Comet Neowise is one of the brightest comets to pass over the Earth in recent history, which makes it easy to spot even without any telescopes or binoculars.
The comet is particularly visible for all of July, but is the most visible just before sunrise.
To find it, you need to look east.
The comet will appear underneath the Plough constellation, and just above the horizon.
Space.com advises that stargazers hold the bottom of their clenched fist on the horizon and the comet will appear above it.
The comet passes closest to the Earth on Thursday (July 23) where it will be below and slightly to the right of the Plough.
By Saturday (July 25) the comet will have moved so that it is directly underneath the Plough, as it moves further westwards and slightly higher on our horizon every night.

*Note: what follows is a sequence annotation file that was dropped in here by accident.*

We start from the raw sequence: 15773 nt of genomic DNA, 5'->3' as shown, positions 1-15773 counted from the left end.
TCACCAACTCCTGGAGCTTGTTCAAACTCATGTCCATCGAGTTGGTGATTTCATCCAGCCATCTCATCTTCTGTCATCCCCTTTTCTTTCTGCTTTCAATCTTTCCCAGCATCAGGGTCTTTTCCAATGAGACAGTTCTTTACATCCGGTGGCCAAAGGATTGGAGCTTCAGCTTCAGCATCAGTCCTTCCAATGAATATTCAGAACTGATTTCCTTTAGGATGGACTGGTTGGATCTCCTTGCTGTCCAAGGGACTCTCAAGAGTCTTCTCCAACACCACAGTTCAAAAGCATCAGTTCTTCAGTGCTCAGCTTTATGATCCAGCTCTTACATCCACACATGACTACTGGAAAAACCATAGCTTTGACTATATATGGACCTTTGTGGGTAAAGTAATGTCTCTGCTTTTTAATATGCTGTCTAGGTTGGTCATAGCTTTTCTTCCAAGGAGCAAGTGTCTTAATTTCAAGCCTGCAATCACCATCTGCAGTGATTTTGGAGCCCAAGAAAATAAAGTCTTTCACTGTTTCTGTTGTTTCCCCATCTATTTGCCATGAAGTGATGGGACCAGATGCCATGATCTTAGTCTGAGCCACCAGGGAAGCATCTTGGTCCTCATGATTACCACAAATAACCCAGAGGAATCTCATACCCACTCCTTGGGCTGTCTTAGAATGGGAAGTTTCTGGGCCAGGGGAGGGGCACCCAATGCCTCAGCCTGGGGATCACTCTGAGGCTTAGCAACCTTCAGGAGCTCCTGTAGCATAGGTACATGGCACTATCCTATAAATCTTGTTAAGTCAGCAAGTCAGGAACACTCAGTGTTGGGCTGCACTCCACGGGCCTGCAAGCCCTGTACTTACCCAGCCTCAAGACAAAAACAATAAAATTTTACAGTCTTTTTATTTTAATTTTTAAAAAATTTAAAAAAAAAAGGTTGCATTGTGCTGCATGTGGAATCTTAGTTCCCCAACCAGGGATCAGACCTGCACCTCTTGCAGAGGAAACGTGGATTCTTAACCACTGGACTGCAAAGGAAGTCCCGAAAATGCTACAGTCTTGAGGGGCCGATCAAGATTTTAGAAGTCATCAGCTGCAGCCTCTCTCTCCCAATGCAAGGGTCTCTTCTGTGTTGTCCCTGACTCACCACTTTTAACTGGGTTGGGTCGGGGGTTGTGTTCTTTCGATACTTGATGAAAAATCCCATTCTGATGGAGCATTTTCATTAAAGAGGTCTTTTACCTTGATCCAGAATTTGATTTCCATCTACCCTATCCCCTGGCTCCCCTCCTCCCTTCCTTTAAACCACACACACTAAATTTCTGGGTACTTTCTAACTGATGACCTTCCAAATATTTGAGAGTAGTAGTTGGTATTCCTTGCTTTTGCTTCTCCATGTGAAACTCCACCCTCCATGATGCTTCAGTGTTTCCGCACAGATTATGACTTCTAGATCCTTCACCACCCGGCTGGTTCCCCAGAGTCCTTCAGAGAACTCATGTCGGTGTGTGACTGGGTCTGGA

How close is comet Neowise to Earth?
While the comet will be ‘closest to Earth’ on Thursday its still pretty far away, with a distance of 64 million miles between us and it.
In space terms thats deemed as close!
A NASA spokesperson said: “A comet has suddenly become visible to the unaided eye.
“Comet C/2020 F3 (NEOWISE) was discovered in late March and brightened as it reached its closest approach to the sun, inside the orbit of Mercury, late last week.
“The interplanetary iceberg survived solar heating, so far, and is now becoming closer to the Earth as it starts its long trek back to the outer Solar System.
“As Comet NEOWISE became one of the few naked-eye comets of the 21st Century, word spread quickly, and the comet has already been photographed behind many famous sites and cities around the globe.”
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